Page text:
How to make oneself nature's spokesman? A Latourian account of classification in eighteenth- and early nineteenth-century natural history
David Bourget (Western Ontario)
David Chalmers (ANU, NYU)
Rafael De Clercq
Jack Alan Reynolds
Learn more about PhilPapers
Biology and Philosophy 8 (2):193-223 (1993)
Classification in eighteenth-century natural history was marked by a battle of systems. The Linnaean approach to classification was severely criticized by those naturalists who aspired to a truly natural system. But how to make oneself nature''s spokesman? In this article I seek to answer that question using the approach of the French anthropologist of science Bruno Latour in a discussion of the work of the French naturalists Buffon and Cuvier in the eighteenth and early nineteenth century. These naturalists followed very different strategies in creating and defending of what they believed to be a natural classification in zoology. Buffon failed, whereas Cuvier''s work appeared to be very successful. My argument will be that, to explain Buffon''s failure and Cuvier''s success, we should not focus on the epistemological or theoretical concerns and justifications of these naturalists, but on the concrete and heterogeneous means or tools through which animals were mobilized, stabilized and combined into ever more comprehensive systems of classification.
|Keywords||Classification natural history natural system species zoology anatomy Buffon Cuvier philosophical concerns practical means networks Latour|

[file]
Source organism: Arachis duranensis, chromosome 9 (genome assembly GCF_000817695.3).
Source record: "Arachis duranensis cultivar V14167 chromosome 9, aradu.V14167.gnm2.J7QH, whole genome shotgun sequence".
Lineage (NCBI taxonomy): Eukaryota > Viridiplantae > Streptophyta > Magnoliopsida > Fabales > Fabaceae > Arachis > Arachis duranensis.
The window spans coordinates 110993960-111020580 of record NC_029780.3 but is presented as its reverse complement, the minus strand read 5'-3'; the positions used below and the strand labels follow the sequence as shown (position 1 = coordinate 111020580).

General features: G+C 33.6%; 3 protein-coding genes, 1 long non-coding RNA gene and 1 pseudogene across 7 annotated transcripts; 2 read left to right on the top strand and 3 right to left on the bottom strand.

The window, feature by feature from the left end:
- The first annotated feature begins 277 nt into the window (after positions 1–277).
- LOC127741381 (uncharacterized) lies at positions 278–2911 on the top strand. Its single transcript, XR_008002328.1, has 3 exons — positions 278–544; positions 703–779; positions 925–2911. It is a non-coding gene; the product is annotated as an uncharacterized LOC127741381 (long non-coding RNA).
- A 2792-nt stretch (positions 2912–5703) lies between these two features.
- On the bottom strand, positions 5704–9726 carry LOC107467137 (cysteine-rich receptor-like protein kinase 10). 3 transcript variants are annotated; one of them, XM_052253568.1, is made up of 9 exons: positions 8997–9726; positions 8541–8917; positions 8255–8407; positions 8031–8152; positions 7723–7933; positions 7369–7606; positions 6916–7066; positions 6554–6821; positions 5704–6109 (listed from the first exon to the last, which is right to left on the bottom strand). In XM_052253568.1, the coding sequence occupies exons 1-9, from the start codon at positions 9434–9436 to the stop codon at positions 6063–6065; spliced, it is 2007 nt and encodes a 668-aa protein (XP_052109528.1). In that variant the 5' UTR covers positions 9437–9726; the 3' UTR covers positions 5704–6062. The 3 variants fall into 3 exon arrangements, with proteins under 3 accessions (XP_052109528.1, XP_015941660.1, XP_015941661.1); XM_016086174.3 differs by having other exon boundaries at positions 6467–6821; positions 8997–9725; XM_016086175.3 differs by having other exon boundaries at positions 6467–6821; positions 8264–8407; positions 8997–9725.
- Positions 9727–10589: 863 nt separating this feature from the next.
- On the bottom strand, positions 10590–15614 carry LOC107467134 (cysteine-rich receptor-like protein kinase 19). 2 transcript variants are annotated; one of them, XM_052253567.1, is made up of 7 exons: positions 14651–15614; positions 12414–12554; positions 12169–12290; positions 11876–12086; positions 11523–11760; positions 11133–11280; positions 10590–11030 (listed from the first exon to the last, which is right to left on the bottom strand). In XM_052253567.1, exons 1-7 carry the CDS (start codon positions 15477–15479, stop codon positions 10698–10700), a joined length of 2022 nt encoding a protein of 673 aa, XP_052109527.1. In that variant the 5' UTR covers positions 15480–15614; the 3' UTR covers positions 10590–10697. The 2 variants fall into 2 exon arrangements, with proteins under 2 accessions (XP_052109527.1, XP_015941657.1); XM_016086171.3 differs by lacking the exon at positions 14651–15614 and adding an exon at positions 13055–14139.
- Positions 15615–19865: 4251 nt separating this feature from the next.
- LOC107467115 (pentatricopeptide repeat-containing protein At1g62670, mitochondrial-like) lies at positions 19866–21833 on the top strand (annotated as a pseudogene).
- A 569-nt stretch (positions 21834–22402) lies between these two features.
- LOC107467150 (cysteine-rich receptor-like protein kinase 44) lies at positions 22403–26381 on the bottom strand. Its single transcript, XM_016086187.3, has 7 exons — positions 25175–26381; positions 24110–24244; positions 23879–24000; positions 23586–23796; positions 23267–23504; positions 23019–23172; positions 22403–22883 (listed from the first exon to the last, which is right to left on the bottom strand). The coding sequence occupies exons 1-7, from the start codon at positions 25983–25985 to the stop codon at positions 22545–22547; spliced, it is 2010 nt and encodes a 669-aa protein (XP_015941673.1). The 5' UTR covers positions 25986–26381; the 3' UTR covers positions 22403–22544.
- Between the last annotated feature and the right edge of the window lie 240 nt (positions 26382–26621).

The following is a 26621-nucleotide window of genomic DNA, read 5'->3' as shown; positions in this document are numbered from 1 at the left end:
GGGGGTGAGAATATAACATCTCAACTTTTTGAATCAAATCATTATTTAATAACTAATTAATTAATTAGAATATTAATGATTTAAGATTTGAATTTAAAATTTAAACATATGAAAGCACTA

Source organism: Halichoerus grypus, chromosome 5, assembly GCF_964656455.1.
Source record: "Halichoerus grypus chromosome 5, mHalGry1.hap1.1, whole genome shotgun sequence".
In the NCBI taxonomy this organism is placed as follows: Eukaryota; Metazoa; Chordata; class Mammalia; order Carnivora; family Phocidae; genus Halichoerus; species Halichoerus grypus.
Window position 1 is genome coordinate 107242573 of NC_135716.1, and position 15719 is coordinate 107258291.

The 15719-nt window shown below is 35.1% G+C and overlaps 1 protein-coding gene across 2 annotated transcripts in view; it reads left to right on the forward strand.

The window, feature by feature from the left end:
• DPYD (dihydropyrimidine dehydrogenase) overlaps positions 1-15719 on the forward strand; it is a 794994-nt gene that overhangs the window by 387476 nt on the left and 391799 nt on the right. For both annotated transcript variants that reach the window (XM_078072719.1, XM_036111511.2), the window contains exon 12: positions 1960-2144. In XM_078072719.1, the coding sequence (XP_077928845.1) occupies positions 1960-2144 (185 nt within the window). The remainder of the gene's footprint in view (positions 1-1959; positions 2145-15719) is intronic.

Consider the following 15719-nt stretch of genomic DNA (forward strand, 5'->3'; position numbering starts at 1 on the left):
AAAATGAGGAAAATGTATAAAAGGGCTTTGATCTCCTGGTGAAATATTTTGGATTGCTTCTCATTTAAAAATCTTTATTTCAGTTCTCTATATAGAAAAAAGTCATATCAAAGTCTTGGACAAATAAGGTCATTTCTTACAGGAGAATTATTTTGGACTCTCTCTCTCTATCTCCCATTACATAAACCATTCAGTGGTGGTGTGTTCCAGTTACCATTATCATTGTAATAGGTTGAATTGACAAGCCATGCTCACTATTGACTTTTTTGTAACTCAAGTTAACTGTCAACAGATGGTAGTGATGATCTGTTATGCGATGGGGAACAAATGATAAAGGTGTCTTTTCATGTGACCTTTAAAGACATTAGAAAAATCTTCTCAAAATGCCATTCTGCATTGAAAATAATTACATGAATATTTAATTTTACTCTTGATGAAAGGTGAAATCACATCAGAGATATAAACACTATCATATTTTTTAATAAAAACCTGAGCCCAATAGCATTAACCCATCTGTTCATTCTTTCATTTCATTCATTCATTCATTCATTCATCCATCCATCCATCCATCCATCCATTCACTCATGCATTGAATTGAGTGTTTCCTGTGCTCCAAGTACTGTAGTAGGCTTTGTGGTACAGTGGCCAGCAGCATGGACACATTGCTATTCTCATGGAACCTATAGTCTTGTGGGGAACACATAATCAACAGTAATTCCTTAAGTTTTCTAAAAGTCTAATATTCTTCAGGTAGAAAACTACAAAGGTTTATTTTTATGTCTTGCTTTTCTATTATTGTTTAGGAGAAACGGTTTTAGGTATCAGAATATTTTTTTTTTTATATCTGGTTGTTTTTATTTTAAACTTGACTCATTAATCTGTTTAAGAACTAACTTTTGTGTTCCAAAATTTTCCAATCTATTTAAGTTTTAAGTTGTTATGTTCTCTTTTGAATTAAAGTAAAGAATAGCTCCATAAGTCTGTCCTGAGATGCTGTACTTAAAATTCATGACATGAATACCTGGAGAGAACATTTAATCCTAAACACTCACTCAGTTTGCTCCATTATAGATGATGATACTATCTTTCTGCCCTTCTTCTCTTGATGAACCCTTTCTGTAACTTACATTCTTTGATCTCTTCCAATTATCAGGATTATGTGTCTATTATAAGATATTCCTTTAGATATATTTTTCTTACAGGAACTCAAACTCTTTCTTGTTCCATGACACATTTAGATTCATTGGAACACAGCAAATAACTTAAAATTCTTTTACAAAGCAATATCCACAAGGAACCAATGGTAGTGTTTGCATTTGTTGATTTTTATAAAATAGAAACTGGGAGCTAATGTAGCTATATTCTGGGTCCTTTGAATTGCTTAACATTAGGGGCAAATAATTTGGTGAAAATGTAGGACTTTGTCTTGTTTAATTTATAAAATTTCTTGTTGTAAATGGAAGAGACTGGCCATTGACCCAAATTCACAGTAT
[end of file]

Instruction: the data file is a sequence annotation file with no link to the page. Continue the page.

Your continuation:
|Categories||categorize this paper)|
Setup an account with your affiliations in order to access resources via your University's proxy server
Configure custom proxy (use this if your affiliation does not provide a proxy)
|Through your library|
References found in this work BETA
Paul L. Farber (1972). Buffon and the Concept of Species. Journal of the History of Biology 5 (2):259 - 284.
Michel Foucault (1970). The Order of Things. Tavistock.
Jan V. Golinski (1986). Science and the Enlightenment by Thomas L. Hankins. History of Science 24:411-424.
B. Latour (1986). Visualization and Cognition: Thinking with Eyes and Hands. Knowledge and Society 6:1--40.
Bruno Latour (1987). Science in Action: How to Follow Scientists and Engineers Through Society. Harvard University Press.
Citations of this work BETA
Staffan Müller-Wille (2003). Joining Lapland and the Topinambes in Flourishing Holland: Center and Periphery in Linnaean Botany. Science in Context 16 (4).
Similar books and articles
Charles Starkey (2008). Classifying Emotions: Prospects for a Psychoevolutionary Approach. Philosophical Psychology 21 (6):759 – 777.
Jean Gayon (1996). The Individuality of the Species: A Darwinian Theory? — From Buffon to Ghiselin, and Back to Darwin. [REVIEW] Biology and Philosophy 11 (2):215-244.
James Llana (2000). Natural History and the "Encyclopédie". Journal of the History of Biology 33 (1):1 - 25.
Basil Willey (1941). The Eighteenth Century Background. London, Chatto and Windus.
Marjorie Grene (2004). The Philosophy of Biology: An Episodic History. Cambridge University Press.
Jan-Erik Jones (2005). Boyle, Classification and the Workmanship of the Understanding Thesis. Journal of the History of Philosophy 43 (2):171-183.
Mark V. Barrow (2000). The Specimen Dealer: Entrepreneurial Natural History in America's Gilded Age. [REVIEW] Journal of the History of Biology 33 (3):493 - 534.
Basil Willey (1940/1972). The Eighteenth-Century Background: Studies on the Idea of Nature in the Thought of the Period. Harmondsworth,Penguin.
M. Eulàlia Gassó Miracle (2008). The Significance of Temminck's Work on Biogeography: Early Nineteenth Century Natural History in Leiden, the Netherlands. [REVIEW] Journal of the History of Biology 41 (4):677 - 716.
Alan H. Bornbusch (1989). Lacépède and Cuvier: A Comparative Case Study of Goals and Methods in Late Eighteenth- and Early Nineteenth-Century Fish Classification. [REVIEW] Journal of the History of Biology 22 (1):141 - 161.
Added to index2009-01-28
Total downloads12 ( #135,330 of 1,102,036 )
Recent downloads (6 months)2 ( #192,049 of 1,102,036 )
How can I increase my downloads?